Karina Smigla-Bobinski’s unpredictable paintings on museum walls

Karina Smigla-Bobinski - ADA, 2010, sphere, helium, charcoal, exhibition
Karina Smigla-BobinskiADA, 2010, Garage Museum of Contemporary Art, Moscow, Russia, 2013

What is Karina Smigla-Bobinski’s ‘ADA’?

ADA, a kinetic sculpture by Karina Smigla-Bobinski, stands out for being interactive and unpredictable; Imagine a giant ball that is filled with helium gas and its surface covered with charcoal spikes. The helium causes the ball to be suspended in the air and the charcoal sticks provide grips and a medium with which to create art.

Visitors get to push the ball

Through numerous exhibitions ADA is getting immense attention from visitors and the best part is, you do not have to be an artist yourself to enjoy the experience. Visitors get to push the ball which moves freely in space because it is not attached to anything and as the ball comes into contact with the surrounding walls, the charcoal sticks draw ambiguous lines on them. The result of what is drawn is never predictable and it is perhaps this feeling of suspense that keeps visitors coming back.

Karina Smigla-Bobinski - ADA, 2010, sphere, helium, charcoal, exhibition
Karina Smigla-BobinskiADA, 2010, Garage Museum of Contemporary Art, Moscow, Russia, 2013

How it is made

ADA is a transparent globe that resembles a molecular hybrid. The helium inside it and the hedgehog-like surface give it an autonomous bounce from wall to wall. The ball is covered with 300 charcoal sticks with a spacing of 10 inches from one another. The technique behind it was developed by Smigla-Bobinski purposely for this art piece. Moving the ball to create patterns on the wall is interesting but what is even more enjoyable to do is to watch as people try to control the ball with their weight.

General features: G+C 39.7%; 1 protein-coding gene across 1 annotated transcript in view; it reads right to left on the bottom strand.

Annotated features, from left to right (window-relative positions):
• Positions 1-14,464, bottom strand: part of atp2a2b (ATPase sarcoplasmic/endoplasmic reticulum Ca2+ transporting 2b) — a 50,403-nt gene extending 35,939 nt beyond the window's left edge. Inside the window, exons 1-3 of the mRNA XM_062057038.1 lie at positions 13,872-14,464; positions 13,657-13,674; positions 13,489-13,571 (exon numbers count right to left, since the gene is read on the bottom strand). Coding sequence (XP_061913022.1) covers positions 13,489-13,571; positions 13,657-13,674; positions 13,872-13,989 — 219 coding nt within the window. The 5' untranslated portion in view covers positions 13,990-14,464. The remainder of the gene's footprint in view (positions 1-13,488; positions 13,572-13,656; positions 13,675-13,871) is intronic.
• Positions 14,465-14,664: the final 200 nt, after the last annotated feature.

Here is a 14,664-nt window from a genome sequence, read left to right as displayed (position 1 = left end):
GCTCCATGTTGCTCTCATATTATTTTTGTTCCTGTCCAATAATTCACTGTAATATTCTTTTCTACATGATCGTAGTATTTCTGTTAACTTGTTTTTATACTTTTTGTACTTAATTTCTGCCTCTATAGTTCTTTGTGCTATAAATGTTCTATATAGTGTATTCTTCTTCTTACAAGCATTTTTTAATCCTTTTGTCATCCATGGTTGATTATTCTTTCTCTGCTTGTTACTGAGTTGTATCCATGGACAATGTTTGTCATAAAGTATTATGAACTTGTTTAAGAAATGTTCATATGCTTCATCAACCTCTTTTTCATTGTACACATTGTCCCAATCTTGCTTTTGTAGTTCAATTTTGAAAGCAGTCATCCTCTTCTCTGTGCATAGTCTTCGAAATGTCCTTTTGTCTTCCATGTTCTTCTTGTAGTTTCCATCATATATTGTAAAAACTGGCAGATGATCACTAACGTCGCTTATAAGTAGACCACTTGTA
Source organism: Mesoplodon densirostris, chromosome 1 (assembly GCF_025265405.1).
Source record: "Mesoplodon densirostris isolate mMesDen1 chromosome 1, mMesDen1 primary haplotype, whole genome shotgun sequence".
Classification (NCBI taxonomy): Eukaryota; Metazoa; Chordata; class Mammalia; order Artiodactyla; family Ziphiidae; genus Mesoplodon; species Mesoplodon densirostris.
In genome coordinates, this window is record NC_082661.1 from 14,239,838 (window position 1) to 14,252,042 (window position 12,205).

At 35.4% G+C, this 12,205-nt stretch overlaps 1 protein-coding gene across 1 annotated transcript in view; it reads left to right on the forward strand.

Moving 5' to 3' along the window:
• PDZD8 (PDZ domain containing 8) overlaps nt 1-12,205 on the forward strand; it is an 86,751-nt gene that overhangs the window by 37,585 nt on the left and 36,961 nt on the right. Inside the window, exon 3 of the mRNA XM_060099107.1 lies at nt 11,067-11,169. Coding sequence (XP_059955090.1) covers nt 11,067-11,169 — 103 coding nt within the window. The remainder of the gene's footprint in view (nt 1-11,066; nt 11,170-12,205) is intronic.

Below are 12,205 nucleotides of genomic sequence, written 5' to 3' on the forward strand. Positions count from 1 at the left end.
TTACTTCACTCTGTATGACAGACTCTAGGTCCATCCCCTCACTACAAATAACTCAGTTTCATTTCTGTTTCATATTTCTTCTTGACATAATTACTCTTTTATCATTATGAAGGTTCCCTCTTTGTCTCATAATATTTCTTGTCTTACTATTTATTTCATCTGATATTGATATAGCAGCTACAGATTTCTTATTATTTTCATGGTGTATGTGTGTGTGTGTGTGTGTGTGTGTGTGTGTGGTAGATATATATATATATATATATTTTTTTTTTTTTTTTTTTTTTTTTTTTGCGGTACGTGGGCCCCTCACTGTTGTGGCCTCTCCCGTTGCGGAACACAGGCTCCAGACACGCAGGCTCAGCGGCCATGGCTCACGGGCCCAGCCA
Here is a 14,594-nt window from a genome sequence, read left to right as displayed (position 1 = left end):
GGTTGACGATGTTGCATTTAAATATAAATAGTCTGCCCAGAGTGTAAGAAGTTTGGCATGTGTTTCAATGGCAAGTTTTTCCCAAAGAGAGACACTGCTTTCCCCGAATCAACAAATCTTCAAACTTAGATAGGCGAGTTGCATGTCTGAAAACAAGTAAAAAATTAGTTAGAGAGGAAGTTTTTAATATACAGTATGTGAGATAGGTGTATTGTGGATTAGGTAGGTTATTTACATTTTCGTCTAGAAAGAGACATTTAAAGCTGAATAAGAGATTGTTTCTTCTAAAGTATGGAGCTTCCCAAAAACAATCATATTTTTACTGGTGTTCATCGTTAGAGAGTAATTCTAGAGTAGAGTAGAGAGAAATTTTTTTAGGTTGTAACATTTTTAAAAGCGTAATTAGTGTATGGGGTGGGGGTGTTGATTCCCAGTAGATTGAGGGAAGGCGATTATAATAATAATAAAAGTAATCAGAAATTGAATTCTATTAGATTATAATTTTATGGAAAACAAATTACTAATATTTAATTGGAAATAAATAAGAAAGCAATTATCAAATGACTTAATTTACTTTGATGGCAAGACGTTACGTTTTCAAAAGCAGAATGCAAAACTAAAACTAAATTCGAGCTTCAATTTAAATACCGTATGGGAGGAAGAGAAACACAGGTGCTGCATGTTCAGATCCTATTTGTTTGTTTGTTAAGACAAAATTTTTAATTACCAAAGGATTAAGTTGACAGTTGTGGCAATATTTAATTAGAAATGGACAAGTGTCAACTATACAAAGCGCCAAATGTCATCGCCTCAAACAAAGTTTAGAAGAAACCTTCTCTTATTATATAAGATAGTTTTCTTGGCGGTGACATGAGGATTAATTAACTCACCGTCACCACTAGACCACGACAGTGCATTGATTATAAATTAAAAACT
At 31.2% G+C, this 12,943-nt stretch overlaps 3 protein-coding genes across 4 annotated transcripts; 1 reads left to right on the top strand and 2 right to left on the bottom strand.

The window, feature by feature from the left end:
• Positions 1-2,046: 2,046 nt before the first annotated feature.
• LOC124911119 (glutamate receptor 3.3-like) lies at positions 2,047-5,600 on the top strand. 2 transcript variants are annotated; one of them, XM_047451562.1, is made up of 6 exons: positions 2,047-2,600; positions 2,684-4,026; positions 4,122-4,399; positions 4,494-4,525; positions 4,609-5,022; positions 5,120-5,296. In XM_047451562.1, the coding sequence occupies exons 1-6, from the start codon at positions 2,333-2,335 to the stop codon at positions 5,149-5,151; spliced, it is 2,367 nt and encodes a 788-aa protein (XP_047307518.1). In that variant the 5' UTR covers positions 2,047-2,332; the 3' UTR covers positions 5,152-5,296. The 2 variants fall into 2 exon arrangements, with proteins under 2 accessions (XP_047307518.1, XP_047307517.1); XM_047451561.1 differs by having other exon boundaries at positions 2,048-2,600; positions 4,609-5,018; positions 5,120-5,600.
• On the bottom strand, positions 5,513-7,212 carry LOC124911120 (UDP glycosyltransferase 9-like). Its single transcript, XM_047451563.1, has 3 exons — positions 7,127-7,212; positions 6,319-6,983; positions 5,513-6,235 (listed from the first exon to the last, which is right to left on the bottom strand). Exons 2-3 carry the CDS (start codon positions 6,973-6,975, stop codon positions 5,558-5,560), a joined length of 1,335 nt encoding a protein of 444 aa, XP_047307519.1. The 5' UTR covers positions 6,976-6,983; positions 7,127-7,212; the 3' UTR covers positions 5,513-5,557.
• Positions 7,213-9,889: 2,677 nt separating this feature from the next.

Karina Smigla-Bobinski - ADA, 2010, sphere, helium, charcoal, exhibition
Karina Smigla-BobinskiADA, 2010

Tips for visitors

While the charcoal sticks come into contact with the white walls, every stroke is unique because of the direction in which the ball is thrust, the force applied, the level to which it is bent and the angle of contact with the wall. You will be frustrated if you approach this activity with intelligence so visitors are advised to just flow with the energy of the ball as their energy floats with it.

Analysis

The artist Smigla-Bobinski might never fully understand the therapeutic nature of what she has created, but here is a canvas that was started by an expert and is being completed by anyone who has the interest and time to play with a floating ball of helium.

Photos

Karina Smigla-Bobinski - ADA, 2010, sphere, helium, charcoal, exhibition
Karina Smigla-BobinskiADA, 2010

Karina Smigla-Bobinski - ADA, 2010, sphere, helium, charcoal, exhibition
Karina Smigla-BobinskiADA, 2010

Karina Smigla-Bobinski - ADA, 2010, sphere, helium, charcoal, exhibition
Karina Smigla-BobinskiADA, 2010

Karina Smigla-Bobinski - ADA, 2010, sphere, helium, charcoal, exhibition
Karina Smigla-BobinskiADA, 2010

Karina Smigla-Bobinski - ADA, 2010, sphere, helium, charcoal, exhibition
Karina Smigla-BobinskiADA, 2010

Karina Smigla-Bobinski - ADA, 2010, sphere, helium, charcoal, exhibition
Karina Smigla-BobinskiADA, 2010

Karina Smigla-Bobinski - ADA, 2010, sphere, helium, charcoal, exhibition
Karina Smigla-BobinskiADA, 2010

Karina Smigla-Bobinski - ADA, 2010, sphere, helium, charcoal, exhibition
Karina Smigla-BobinskiADA, 2010

Video

5min 11sec

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